“There’s only two ways to lose your citizenship: one is when a person voluntarily gives it up and two is when there’s some fraud or illegality in its procurement…”
“The government’s key argument was that by linking up with al-Qaida between 2000 and 2003, Faris raised doubt that he was sincere when he pledged allegiance to the U.S. as part of his naturalization process in 1999.”
Iyman Faris pledged allegiance to the United States of America, but in reality, he was a citizen of the global umma.
Islam in all its forms teaches that one’s identity as a Muslim is paramount, superseding all other allegiances, including nationality.
John Walker Lindh is also a citizen of the global umma, and some legal provision needs to be made for American citizens who make such choices.
There used to be a charge known as “treason,” with which he was never charged.
But he was waging jihad warfare for the Taliban against United States forces when he was apprehended.
If that isn’t treason, what is?
“Trump officials pushing to strip convicted terrorists of citizenship,” by Josh Gerstein, Politico, June 8, 2019:
John Walker Lindh walked out of prison last month and returned to American life, having served 17 years for providing support to the Taliban.
But another American who pleaded guilty in a high-profile terrorism case after the Sept. 11 attacks is facing a tougher path to freedom.
Like Lindh, Iyman Faris received a 20-year sentence at a time when the country was still on edge about further terror attacks. And the Ohio-based trucker admitted to involvement in a plot that sounded like al-Qaida’s most spectacular since 9/11 — an attempt to bring down the Brooklyn Bridge by using gas torches to cut the cables holding it up.
Faris, however, was not born in the United States, and the Trump administration has a controversial plan for him as he’s about to be released: strip him of his U.S. citizenship and kick him out of the country. Or perhaps keep him behind bars indefinitely.
Critics say the current move to revoke the al-Qaida sleeper agent’s American citizenship highlights the limited progress the U.S. has made in the past two decades in prison-based deradicalization efforts. They also say it could create a dangerous new front in how the legal system treats U.S. citizens convicted of terrorism offenses.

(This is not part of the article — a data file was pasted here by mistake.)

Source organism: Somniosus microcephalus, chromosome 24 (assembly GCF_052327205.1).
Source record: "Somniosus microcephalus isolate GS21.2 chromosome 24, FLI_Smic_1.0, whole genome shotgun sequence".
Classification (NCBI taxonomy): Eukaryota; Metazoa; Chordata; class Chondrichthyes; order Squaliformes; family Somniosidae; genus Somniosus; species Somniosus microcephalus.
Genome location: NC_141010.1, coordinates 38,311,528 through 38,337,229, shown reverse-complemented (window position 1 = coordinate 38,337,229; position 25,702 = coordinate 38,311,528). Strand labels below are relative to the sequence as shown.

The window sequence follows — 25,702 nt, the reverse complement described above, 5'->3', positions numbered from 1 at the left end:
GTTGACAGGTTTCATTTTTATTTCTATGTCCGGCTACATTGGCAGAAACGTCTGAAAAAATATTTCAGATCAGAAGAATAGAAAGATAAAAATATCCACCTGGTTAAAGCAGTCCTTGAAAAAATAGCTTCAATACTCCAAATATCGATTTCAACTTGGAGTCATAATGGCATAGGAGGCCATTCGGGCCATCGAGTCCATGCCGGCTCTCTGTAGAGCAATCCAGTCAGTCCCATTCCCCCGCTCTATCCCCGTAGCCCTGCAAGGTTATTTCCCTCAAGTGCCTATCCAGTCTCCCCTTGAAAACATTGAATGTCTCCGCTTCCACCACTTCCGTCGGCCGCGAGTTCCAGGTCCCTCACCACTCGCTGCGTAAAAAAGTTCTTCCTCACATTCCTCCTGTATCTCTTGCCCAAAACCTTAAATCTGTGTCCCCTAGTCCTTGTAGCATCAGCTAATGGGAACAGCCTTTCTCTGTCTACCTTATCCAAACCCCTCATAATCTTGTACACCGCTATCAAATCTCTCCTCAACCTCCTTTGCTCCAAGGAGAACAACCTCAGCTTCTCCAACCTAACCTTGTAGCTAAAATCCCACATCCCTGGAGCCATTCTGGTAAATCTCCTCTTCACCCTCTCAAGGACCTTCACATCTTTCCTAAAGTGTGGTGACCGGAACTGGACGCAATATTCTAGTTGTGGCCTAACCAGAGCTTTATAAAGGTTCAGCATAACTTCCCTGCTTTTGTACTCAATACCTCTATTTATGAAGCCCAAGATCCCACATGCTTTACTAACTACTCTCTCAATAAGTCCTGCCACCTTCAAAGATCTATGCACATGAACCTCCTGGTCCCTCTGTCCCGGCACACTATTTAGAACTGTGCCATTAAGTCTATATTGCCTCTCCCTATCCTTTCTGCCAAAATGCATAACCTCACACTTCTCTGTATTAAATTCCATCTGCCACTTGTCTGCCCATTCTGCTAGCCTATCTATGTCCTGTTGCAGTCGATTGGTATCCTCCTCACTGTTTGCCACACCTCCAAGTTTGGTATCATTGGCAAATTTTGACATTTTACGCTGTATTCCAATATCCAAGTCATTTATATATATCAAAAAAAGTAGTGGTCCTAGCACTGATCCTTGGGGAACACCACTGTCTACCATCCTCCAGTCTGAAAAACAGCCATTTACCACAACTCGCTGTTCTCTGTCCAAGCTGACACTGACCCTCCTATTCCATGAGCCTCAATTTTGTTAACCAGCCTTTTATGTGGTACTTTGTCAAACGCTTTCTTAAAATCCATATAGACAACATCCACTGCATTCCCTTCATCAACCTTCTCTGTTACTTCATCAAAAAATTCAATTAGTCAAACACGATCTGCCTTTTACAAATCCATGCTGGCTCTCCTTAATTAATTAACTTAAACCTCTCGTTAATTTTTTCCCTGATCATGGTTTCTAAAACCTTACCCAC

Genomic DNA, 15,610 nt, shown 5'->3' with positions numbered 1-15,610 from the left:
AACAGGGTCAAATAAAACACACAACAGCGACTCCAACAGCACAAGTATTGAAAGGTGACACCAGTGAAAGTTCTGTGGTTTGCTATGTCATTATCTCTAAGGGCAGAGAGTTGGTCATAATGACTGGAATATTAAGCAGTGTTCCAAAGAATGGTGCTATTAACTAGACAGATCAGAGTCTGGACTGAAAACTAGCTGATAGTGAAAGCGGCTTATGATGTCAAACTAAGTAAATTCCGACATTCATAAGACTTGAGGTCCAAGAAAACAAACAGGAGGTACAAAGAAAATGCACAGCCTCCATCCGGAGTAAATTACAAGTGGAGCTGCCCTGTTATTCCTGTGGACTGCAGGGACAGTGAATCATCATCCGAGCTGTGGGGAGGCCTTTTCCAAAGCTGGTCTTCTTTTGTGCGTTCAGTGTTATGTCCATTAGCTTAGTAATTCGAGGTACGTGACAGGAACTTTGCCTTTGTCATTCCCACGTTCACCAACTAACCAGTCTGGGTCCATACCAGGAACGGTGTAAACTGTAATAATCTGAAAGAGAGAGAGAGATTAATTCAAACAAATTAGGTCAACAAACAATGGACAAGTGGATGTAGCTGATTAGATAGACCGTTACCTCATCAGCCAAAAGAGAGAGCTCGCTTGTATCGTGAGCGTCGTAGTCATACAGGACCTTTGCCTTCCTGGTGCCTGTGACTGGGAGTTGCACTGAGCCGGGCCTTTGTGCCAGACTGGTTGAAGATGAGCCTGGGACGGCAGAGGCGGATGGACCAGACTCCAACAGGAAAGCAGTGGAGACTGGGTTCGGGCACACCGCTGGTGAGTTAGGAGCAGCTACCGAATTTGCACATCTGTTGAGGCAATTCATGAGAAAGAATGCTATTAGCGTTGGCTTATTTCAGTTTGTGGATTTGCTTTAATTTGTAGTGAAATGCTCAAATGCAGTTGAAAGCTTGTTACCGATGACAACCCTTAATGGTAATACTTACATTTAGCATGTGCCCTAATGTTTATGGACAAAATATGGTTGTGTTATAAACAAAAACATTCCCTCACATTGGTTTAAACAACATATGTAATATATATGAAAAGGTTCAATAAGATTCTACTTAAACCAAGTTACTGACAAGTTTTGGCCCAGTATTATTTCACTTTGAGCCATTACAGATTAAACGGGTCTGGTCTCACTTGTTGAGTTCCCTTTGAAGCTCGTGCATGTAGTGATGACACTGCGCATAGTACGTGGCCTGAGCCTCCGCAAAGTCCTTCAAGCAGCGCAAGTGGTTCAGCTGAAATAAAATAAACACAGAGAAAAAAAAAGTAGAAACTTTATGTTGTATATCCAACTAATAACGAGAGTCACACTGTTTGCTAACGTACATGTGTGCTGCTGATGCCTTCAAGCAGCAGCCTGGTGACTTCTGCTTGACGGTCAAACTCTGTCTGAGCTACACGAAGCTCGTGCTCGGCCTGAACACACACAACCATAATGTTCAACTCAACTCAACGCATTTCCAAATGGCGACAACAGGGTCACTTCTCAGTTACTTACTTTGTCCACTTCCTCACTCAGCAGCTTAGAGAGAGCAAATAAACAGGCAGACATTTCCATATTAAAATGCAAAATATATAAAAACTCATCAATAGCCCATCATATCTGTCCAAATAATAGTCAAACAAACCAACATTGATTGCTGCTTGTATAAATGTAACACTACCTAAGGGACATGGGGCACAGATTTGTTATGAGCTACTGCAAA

“It’s part and parcel of the rest of the immigration policy which is just to demonize people from other countries,” said Joshua Dratel, a Manhattan defense attorney. “It’s an aggressive move.”
In the absence of a life sentence or capital punishment, native-born Americans like Lindh seem all but certain to walk the streets in the U.S. again after serving their sentences, even if they’re unrepentant. But naturalized citizens like the Pakistani-born Faris are at risk of being deported over their allegiance to al-Qaida.
“The Supreme Court has said there’s no excommunication when it comes to citizenship,” said Case Western Reserve University law professor Andra Robertson. “There’s only two ways to lose your citizenship: one is when a person voluntarily gives it up and two is when there’s some fraud or illegality in its procurement … If you’re a native-born citizen, obviously you didn’t commit fraud to get your citizenship, so only a naturalized citizen can lose their citizenship involuntarily.”
Just one day after Lindh was released from a federal prison in California last month, Justice Department lawyers filed a motion with a federal judge in Illinois, urging her to void Faris’ U.S. citizenship. The government’s key argument was that by linking up with al-Qaida between 2000 and 2003, Faris raised doubt that he was sincere when he pledged allegiance to the U.S. as part of his naturalization process in 1999….
Courtesy of The Washington Standard
Article posted with permission from Robert Spencer